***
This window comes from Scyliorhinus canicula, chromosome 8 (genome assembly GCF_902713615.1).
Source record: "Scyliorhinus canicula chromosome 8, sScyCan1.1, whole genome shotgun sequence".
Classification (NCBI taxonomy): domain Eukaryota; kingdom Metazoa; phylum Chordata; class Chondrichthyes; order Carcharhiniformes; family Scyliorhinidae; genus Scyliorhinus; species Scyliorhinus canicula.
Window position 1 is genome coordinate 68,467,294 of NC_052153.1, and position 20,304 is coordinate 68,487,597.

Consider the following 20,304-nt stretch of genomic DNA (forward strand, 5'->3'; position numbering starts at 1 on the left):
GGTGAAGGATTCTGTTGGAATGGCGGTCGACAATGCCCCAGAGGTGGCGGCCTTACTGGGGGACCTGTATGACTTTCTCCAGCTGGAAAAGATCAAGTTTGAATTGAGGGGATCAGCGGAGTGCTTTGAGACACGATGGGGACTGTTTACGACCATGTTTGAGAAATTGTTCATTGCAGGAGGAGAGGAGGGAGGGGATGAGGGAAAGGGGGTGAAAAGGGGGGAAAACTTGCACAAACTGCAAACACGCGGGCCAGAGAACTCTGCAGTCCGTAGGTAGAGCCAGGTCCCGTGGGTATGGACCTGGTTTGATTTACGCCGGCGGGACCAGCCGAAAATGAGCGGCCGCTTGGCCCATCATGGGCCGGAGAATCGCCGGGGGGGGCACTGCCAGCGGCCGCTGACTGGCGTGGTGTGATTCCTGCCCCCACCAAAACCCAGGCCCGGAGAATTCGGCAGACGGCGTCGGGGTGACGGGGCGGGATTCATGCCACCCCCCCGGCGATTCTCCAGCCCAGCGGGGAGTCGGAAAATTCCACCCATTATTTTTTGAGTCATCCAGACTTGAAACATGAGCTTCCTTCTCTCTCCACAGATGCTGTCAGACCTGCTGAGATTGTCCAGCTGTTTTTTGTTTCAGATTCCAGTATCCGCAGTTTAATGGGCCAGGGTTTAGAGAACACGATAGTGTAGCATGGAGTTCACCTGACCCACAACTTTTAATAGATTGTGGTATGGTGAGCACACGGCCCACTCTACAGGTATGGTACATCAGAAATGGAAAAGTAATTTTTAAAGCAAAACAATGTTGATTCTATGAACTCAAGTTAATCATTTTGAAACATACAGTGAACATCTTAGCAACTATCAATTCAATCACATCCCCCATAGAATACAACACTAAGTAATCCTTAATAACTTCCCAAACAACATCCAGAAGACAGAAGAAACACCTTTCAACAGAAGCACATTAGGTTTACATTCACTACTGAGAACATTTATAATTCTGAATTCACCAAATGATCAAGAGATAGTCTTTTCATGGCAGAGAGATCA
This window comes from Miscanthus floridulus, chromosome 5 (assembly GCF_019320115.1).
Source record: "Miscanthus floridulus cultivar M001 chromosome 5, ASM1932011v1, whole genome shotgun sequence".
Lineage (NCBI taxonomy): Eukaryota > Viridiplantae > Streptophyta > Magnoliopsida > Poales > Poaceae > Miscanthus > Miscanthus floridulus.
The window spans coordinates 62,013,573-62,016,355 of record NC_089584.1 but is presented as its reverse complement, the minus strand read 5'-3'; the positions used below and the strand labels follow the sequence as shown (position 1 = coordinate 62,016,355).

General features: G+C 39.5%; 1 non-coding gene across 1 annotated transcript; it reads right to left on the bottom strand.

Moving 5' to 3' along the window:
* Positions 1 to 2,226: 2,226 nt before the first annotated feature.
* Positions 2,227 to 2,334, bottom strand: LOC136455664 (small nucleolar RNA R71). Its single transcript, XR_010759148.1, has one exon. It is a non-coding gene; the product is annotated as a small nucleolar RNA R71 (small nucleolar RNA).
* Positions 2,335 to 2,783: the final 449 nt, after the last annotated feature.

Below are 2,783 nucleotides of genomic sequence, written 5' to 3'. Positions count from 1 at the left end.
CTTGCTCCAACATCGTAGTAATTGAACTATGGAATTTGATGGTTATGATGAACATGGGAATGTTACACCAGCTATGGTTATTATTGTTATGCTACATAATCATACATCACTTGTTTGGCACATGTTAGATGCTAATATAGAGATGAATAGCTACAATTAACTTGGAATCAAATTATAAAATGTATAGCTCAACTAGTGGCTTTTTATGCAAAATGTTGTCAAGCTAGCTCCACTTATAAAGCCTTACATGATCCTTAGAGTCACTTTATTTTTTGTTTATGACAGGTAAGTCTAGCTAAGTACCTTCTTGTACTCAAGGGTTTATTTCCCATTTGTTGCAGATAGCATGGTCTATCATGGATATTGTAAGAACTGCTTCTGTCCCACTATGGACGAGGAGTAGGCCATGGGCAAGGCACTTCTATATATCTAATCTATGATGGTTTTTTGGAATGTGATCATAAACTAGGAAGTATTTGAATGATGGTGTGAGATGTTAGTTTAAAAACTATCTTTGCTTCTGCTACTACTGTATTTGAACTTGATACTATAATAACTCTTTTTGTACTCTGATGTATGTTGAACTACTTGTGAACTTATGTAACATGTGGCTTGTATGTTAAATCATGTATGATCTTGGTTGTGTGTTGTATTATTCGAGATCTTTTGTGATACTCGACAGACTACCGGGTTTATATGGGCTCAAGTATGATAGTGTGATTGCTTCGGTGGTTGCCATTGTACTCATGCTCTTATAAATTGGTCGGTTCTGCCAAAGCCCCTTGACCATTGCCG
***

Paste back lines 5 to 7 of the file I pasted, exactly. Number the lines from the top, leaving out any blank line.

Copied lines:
Consider the following 20,304-nt stretch of genomic DNA (forward strand, 5'->3'; position numbering starts at 1 on the left):
GGTGAAGGATTCTGTTGGAATGGCGGTCGACAATGCCCCAGAGGTGGCGGCCTTACTGGGGGACCTGTATGACTTTCTCCAGCTGGAAAAGATCAAGTTTGAATTGAGGGGATCAGCGGAGTGCTTTGAGACACGATGGGGACTGTTTACGACCATGTTTGAGAAATTGTTCATTGCAGGAGGAGAGGAGGGAGGGGATGAGGGAAAGGGGGTGAAAAGGGGGGAAAACTTGCACAAACTGCAAACACGCGGGCCAGAGAACTCTGCAGTCCGTAGGTAGAGCCAGGTCCCGTGGGTATGGACCTGGTTTGATTTACGCCGGCGGGACCAGCCGAAAATGAGCGGCCGCTTGGCCCATCATGGGCCGGAGAATCGCCGGGGGGGGCACTGCCAGCGGCCGCTGACTGGCGTGGTGTGATTCCTGCCCCCACCAAAACCCAGGCCCGGAGAATTCGGCAGACGGCGTCGGGGTGACGGGGCGGGATTCATGCCACCCCCCCGGCGATTCTCCAGCCCAGCGGGGAGTCGGAAAATTCCACCCATTATTTTTTGAGTCATCCAGACTTGAAACATGAGCTTCCTTCTCTCTCCACAGATGCTGTCAGACCTGCTGAGATTGTCCAGCTGTTTTTTGTTTCAGATTCCAGTATCCGCAGTTTAATGGGCCAGGGTTTAGAGAACACGATAGTGTAGCATGGAGTTCACCTGACCCACAACTTTTAATAGATTGTGGTATGGTGAGCACACGGCCCACTCTACAGGTATGGTACATCAGAAATGGAAAAGTAATTTTTAAAGCAAAACAATGTTGATTCTATGAACTCAAGTTAATCATTTTGAAACATACAGTGAACATCTTAGCAACTATCAATTCAATCACATCCCCCATAGAATACAACACTAAGTAATCCTTAATAACTTCCCAAACAACATCCAGAAGACAGAAGAAACACCTTTCAACAGAAGCACATTAGGTTTACATTCACTACTGAGAACATTTATAATTCTGAATTCACCAAATGATCAAGAGATAGTCTTTTCATGGCAGAGAGATCA
This window comes from Miscanthus floridulus, chromosome 5 (assembly GCF_019320115.1).